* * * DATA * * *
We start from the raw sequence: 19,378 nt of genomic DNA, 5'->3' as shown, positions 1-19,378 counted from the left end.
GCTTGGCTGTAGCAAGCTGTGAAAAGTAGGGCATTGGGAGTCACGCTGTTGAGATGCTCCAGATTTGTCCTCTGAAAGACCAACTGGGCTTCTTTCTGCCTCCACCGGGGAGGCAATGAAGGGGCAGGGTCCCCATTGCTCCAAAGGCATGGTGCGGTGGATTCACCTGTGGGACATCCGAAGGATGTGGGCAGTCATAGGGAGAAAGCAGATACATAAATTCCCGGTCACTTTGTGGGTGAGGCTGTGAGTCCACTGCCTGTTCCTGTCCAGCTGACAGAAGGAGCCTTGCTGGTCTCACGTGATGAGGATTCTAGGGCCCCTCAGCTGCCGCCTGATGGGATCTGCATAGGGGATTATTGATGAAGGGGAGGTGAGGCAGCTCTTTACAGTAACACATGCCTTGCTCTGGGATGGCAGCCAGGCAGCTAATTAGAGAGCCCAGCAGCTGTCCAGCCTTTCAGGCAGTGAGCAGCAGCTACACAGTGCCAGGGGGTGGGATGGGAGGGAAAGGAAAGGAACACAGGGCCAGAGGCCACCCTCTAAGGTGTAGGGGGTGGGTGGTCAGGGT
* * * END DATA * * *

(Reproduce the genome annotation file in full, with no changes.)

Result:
We start from the raw sequence: 19,378 nt of genomic DNA, 5'->3' as shown, positions 1-19,378 counted from the left end.
GCTTGGCTGTAGCAAGCTGTGAAAAGTAGGGCATTGGGAGTCACGCTGTTGAGATGCTCCAGATTTGTCCTCTGAAAGACCAACTGGGCTTCTTTCTGCCTCCACCGGGGAGGCAATGAAGGGGCAGGGTCCCCATTGCTCCAAAGGCATGGTGCGGTGGATTCACCTGTGGGACATCCGAAGGATGTGGGCAGTCATAGGGAGAAAGCAGATACATAAATTCCCGGTCACTTTGTGGGTGAGGCTGTGAGTCCACTGCCTGTTCCTGTCCAGCTGACAGAAGGAGCCTTGCTGGTCTCACGTGATGAGGATTCTAGGGCCCCTCAGCTGCCGCCTGATGGGATCTGCATAGGGGATTATTGATGAAGGGGAGGTGAGGCAGCTCTTTACAGTAACACATGCCTTGCTCTGGGATGGCAGCCAGGCAGCTAATTAGAGAGCCCAGCAGCTGTCCAGCCTTTCAGGCAGTGAGCAGCAGCTACACAGTGCCAGGGGGTGGGATGGGAGGGAAAGGAAAGGAACACAGGGCCAGAGGCCACCCTCTAAGGTGTAGGGGGTGGGTGGTCAGGGT